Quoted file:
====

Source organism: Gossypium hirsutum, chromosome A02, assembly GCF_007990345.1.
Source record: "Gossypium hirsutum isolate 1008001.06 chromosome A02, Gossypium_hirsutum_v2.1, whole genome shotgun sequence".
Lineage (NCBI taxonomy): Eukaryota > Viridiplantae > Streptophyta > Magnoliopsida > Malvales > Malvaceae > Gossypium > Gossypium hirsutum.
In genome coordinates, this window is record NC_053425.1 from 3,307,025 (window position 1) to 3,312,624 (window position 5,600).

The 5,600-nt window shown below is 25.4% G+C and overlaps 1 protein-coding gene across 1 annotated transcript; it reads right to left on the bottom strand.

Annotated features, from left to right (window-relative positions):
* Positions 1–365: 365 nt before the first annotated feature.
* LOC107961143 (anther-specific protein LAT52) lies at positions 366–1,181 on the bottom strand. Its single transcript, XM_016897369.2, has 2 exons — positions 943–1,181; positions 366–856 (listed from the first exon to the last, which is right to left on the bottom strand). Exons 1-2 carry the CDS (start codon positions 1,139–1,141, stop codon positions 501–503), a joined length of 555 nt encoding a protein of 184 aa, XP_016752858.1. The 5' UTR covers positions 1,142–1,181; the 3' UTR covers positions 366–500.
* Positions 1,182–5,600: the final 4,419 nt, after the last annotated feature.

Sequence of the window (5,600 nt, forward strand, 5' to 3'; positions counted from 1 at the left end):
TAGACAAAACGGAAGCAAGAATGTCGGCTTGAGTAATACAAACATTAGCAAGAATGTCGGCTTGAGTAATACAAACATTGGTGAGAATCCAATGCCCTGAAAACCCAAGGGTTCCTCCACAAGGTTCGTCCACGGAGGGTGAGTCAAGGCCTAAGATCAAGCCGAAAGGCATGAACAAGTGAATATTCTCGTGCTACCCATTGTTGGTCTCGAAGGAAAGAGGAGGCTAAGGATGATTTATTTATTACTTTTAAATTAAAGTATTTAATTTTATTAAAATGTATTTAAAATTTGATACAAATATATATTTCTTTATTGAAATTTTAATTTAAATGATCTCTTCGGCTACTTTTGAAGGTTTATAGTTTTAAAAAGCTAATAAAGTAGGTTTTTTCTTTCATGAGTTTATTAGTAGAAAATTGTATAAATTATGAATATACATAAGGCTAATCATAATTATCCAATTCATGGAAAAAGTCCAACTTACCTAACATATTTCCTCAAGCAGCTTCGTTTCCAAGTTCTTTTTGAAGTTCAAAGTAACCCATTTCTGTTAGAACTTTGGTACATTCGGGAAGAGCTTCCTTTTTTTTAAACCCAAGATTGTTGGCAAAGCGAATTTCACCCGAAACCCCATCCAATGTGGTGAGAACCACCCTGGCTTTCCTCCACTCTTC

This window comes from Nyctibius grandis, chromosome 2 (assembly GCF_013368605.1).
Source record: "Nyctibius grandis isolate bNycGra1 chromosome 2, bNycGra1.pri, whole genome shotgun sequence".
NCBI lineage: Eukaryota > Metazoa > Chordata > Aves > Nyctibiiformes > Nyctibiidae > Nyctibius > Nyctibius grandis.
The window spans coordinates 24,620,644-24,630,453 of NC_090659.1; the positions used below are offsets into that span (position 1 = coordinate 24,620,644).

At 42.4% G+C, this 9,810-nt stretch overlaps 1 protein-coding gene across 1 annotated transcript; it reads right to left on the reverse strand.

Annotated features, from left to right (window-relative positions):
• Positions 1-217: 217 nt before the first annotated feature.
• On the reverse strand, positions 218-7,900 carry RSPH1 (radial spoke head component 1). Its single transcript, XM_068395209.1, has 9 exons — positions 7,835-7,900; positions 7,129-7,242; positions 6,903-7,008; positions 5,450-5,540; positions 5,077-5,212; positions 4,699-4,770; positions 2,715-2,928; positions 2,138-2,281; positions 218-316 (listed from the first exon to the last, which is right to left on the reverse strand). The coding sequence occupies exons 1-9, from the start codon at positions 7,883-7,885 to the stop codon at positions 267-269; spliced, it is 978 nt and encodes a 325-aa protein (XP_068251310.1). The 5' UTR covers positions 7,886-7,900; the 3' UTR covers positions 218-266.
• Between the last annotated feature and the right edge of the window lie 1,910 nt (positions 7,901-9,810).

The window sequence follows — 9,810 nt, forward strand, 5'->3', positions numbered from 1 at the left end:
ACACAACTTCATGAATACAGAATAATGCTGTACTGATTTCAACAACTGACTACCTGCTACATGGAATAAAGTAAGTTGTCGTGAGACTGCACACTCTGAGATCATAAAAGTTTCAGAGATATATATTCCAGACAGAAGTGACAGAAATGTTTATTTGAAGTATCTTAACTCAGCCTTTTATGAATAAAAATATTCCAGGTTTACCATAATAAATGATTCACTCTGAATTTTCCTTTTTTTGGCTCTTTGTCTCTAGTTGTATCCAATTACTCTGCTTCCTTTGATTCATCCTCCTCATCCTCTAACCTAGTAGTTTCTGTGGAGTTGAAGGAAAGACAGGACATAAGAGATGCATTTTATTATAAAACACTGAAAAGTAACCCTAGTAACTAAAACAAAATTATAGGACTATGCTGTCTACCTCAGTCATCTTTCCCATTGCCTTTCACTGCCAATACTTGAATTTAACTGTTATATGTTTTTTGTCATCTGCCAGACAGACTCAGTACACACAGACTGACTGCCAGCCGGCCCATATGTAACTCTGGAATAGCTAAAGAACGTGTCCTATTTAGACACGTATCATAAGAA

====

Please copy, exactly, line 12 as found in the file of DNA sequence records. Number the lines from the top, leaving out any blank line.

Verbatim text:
This window comes from Nyctibius grandis, chromosome 2 (assembly GCF_013368605.1).